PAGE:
The secret to early retirement in one sentence?

Maximise your savings rate.

This seems kind of obvious. Spend less than you earn. When it comes down to it, the percentage of what you save compared to what you earn is ultimately what defines how long you need to work for. Sure, the return on your investment has an effect on this as well, especially if you are only saving money in your superannuation fund. But you have limited control on your investment returns, where as you are solely responsible for your savings rate. The higher your savings rate the less the investment return matters.

We have already looked at how much you need to retire with the

hard looking at saving such a large sum of money and it can seem so far away. So

today we will look at things in a simple way to make the retirement goal more achieveable.

Let's look at the following graph.

Maximise your savings rate.

This seems kind of obvious. Spend less than you earn. When it comes down to it, the percentage of what you save compared to what you earn is ultimately what defines how long you need to work for. Sure, the return on your investment has an effect on this as well, especially if you are only saving money in your superannuation fund. But you have limited control on your investment returns, where as you are solely responsible for your savings rate. The higher your savings rate the less the investment return matters.

We have already looked at how much you need to retire with the

__4% rule__. But it can behard looking at saving such a large sum of money and it can seem so far away. So

today we will look at things in a simple way to make the retirement goal more achieveable.

Let's look at the following graph.

You can see from the graph that if you save 10% of your income, and if the return on investment is 4% (after inflation), you will need to work for about 50 years. This is roughly what compulsory superannuation will do. To retire early you need to do better than this. Even if you can only manage to save another 10% on top of this you will drop your working life by about 13 years. If you are earning $50 000 a year after tax, you only need to save an extra $5000 a year to save yourself an extra 13 years of work! This is good news. By reading through the previous posts on house insurance, and car costs, you should be able to save a few thousand dollars already. Hopefully more. In coming posts we will talk about little things that add up to large savings, not by being cheap, but just by being efficient.

Here at ERA, I am aiming for a 75% savings rate. So with 4% returns, starting from scratch, I would be able to retire in about 9 years. So why aren't I there yet? After all I have been working for close to 13 years.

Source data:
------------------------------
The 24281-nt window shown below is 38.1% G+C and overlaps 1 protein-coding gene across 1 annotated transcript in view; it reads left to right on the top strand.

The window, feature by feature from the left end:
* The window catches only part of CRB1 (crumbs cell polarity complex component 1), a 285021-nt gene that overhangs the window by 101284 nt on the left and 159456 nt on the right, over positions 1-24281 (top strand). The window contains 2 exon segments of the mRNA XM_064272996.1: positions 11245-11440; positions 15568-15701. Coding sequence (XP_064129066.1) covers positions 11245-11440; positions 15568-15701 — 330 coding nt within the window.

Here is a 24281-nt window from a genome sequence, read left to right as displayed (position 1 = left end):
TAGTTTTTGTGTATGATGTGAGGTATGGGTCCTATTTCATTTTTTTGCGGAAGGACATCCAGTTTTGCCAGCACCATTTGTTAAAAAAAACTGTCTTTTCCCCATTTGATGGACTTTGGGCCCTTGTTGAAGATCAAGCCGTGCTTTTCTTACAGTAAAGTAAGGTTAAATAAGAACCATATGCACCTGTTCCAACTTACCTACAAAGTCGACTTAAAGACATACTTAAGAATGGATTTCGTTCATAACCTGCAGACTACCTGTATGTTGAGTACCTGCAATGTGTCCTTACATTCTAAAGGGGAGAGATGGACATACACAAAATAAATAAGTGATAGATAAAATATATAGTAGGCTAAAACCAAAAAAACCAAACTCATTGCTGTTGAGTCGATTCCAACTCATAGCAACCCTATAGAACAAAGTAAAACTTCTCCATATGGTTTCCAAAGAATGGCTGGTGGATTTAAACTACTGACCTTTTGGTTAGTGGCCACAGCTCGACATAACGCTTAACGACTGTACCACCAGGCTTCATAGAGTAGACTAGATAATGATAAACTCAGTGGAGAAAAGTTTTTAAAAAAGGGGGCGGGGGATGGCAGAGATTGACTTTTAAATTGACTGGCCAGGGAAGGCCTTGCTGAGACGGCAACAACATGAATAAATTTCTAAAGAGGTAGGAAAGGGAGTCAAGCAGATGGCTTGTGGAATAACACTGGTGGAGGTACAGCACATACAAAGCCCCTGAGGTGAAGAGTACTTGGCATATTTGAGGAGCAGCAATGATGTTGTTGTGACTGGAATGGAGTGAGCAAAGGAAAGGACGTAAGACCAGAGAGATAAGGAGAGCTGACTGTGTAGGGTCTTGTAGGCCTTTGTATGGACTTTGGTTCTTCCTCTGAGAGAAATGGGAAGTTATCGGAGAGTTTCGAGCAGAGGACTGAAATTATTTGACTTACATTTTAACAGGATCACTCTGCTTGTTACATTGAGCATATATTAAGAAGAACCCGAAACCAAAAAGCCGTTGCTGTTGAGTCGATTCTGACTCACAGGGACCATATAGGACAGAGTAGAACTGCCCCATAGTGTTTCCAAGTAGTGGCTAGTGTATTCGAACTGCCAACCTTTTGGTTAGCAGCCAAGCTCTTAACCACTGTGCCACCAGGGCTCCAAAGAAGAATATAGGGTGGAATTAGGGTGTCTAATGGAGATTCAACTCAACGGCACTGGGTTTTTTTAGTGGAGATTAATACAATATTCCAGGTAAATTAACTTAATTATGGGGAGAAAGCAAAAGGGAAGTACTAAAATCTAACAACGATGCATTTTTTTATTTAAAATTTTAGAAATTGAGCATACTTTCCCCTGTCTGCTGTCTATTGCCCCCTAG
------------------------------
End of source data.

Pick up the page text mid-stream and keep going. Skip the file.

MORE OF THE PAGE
I was not always aiming for early retirment and in my younger days I wasn't concerned with saving money all that much. I went on a working holiday to the UK and did a fair amount of travelling. These were experiences I enjoyed but they have set back the early retirement date. But even with the travelling I was probably still saving about 40% of my income on average. It's only in the last few years that I have ramped it up by becoming aware of my goal.

I know a 75% savings rate may not be possible for everyone, but I am sure that most people can do a little better than their current savings rate by making just a few of the changes we talk about here.

The other way to increase your savings rate is by increasing your income (without increasing your spending). If you are at the low end of the savings rate, getting a pay rise can be a very effective way to increase your savings rate, but once you get to the high end of the savings rate scale your income makes less of a difference. If I earnt twice as much as I currently earn, and we will even ignore the extra tax payable, my savings rate would go up to around 88% (a substanial jump), but this would only reduce my working life by about 3-4 years. If someone was saving only 10% of their income, and their income doubled then they would reduce their working life by about 35 years.

What is your savings rate? Can you make any changes to maximise it? I hope you find something you can work on.

See you in the new ERA.

Here at ERA, I am aiming for a 75% savings rate. So with 4% returns, starting from scratch, I would be able to retire in about 9 years. So why aren't I there yet? After all I have been working for close to 13 years.

I was not always aiming for early retirment and in my younger days I wasn't concerned with saving money all that much. I went on a working holiday to the UK and did a fair amount of travelling. These were experiences I enjoyed but they have set back the early retirement date. But even with the travelling I was probably still saving about 40% of my income on average. It's only in the last few years that I have ramped it up by becoming aware of my goal.

I know a 75% savings rate may not be possible for everyone, but I am sure that most people can do a little better than their current savings rate by making just a few of the changes we talk about here.

The other way to increase your savings rate is by increasing your income (without increasing your spending). If you are at the low end of the savings rate, getting a pay rise can be a very effective way to increase your savings rate, but once you get to the high end of the savings rate scale your income makes less of a difference. If I earnt twice as much as I currently earn, and we will even ignore the extra tax payable, my savings rate would go up to around 88% (a substanial jump), but this would only reduce my working life by about 3-4 years. If someone was saving only 10% of their income, and their income doubled then they would reduce their working life by about 35 years.

What is your savings rate? Can you make any changes to maximise it? I hope you find something you can work on.

See you in the new ERA.